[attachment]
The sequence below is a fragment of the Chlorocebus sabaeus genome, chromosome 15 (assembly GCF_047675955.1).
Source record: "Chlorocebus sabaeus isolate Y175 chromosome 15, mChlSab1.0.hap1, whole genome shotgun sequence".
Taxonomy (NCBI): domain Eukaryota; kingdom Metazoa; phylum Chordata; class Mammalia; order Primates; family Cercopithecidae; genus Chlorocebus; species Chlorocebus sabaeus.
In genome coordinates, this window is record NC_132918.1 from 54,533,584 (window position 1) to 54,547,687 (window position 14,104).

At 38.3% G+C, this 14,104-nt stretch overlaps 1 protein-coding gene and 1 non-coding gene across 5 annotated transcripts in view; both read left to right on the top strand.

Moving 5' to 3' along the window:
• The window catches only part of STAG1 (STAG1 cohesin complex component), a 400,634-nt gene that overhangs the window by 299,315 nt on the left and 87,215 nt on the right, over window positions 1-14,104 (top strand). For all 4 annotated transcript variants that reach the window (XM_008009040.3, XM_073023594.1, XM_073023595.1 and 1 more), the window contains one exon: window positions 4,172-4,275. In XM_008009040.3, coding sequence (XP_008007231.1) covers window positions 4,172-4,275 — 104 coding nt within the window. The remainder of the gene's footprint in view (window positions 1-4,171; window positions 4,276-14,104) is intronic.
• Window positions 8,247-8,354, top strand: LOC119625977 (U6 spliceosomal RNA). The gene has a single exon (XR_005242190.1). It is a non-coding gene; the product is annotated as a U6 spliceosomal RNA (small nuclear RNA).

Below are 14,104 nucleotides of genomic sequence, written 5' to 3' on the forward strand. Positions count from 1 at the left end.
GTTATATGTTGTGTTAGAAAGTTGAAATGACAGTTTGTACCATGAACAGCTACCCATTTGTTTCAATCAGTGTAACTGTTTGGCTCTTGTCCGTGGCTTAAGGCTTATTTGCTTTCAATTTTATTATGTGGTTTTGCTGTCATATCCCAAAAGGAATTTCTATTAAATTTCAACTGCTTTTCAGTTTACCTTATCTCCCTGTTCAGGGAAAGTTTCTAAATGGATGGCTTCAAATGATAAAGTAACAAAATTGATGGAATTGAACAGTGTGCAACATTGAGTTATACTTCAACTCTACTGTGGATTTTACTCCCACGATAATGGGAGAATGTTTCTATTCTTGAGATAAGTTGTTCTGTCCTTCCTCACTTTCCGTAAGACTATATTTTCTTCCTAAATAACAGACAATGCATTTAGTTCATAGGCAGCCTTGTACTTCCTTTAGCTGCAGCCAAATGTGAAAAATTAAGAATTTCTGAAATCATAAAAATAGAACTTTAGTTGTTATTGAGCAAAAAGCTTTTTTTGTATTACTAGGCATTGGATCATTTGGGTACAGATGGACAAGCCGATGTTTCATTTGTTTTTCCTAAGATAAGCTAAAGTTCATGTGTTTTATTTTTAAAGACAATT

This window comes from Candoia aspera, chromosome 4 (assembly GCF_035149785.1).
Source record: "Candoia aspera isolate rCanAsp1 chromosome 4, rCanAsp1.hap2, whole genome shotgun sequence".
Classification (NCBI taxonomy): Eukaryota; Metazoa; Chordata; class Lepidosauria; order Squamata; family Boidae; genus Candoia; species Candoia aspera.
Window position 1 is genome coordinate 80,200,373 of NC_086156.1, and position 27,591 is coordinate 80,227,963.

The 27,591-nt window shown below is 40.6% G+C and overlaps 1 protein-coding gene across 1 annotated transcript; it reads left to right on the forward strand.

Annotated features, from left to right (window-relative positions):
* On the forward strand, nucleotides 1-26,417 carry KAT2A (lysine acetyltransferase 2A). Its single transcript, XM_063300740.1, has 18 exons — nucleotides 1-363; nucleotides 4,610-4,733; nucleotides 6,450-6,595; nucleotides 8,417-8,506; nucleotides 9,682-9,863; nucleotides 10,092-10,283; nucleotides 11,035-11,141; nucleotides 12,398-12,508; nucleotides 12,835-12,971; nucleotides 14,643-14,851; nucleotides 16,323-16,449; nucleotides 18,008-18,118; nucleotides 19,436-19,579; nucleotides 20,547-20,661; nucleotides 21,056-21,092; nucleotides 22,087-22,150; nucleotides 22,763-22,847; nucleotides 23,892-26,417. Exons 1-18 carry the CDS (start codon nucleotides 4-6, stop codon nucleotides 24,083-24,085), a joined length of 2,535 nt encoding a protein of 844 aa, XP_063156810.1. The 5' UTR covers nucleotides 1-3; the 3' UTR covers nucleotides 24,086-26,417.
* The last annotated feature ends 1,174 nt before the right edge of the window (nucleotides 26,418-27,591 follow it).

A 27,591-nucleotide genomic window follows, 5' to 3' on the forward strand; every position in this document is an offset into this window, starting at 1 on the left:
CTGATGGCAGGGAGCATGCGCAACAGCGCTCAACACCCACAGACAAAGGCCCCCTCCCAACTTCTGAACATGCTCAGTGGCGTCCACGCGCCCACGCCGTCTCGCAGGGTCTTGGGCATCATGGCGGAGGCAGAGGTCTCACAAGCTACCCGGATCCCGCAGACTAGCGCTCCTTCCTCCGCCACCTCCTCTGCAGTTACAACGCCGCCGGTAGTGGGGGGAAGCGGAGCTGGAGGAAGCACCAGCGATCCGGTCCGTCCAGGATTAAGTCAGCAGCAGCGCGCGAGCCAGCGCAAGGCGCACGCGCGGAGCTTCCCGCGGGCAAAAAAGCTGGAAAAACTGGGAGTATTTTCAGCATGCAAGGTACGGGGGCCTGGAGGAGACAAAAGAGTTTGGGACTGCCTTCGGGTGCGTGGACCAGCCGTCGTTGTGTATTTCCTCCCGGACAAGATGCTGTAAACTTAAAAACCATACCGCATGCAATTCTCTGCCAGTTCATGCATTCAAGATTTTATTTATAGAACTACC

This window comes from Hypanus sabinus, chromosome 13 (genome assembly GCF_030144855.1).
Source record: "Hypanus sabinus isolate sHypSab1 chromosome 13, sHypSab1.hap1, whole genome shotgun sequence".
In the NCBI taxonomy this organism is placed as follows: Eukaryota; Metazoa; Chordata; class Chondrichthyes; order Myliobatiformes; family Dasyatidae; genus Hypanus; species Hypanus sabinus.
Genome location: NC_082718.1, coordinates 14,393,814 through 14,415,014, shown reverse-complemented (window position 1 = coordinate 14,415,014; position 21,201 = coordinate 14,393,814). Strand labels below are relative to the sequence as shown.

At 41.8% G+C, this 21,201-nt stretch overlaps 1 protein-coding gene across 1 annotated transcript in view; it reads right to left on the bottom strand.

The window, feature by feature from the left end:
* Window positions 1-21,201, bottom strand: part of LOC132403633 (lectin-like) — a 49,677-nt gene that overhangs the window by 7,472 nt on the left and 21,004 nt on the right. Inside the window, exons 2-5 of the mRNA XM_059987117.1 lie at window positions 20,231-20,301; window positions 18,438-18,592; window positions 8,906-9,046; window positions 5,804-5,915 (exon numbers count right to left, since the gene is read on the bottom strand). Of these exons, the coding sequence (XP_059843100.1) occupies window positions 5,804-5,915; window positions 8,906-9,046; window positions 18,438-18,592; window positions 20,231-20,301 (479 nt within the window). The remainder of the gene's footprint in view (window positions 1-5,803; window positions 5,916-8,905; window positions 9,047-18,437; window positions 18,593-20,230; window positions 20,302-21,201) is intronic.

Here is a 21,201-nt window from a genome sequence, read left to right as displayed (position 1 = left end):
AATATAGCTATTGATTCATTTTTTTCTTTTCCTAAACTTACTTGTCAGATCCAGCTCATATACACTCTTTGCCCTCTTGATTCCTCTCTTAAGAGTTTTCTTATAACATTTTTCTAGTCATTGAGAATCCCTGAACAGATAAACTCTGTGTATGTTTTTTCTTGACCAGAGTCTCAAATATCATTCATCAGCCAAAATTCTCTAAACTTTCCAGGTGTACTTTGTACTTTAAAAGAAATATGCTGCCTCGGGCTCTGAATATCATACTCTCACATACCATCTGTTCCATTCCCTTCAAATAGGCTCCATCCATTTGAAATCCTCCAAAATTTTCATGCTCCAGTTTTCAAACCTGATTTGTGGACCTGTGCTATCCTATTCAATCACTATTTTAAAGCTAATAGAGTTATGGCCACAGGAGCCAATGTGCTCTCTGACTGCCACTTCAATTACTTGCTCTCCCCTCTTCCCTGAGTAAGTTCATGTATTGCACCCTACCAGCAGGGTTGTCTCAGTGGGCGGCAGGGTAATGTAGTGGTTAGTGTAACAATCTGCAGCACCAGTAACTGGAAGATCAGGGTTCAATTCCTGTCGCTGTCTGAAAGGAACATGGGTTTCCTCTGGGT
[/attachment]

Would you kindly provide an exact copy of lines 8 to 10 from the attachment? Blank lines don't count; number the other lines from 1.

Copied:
• Window positions 8,247-8,354, top strand: LOC119625977 (U6 spliceosomal RNA). The gene has a single exon (XR_005242190.1). It is a non-coding gene; the product is annotated as a U6 spliceosomal RNA (small nuclear RNA).

Below are 14,104 nucleotides of genomic sequence, written 5' to 3' on the forward strand. Positions count from 1 at the left end.
GTTATATGTTGTGTTAGAAAGTTGAAATGACAGTTTGTACCATGAACAGCTACCCATTTGTTTCAATCAGTGTAACTGTTTGGCTCTTGTCCGTGGCTTAAGGCTTATTTGCTTTCAATTTTATTATGTGGTTTTGCTGTCATATCCCAAAAGGAATTTCTATTAAATTTCAACTGCTTTTCAGTTTACCTTATCTCCCTGTTCAGGGAAAGTTTCTAAATGGATGGCTTCAAATGATAAAGTAACAAAATTGATGGAATTGAACAGTGTGCAACATTGAGTTATACTTCAACTCTACTGTGGATTTTACTCCCACGATAATGGGAGAATGTTTCTATTCTTGAGATAAGTTGTTCTGTCCTTCCTCACTTTCCGTAAGACTATATTTTCTTCCTAAATAACAGACAATGCATTTAGTTCATAGGCAGCCTTGTACTTCCTTTAGCTGCAGCCAAATGTGAAAAATTAAGAATTTCTGAAATCATAAAAATAGAACTTTAGTTGTTATTGAGCAAAAAGCTTTTTTTGTATTACTAGGCATTGGATCATTTGGGTACAGATGGACAAGCCGATGTTTCATTTGTTTTTCCTAAGATAAGCTAAAGTTCATGTGTTTTATTTTTAAAGACAATT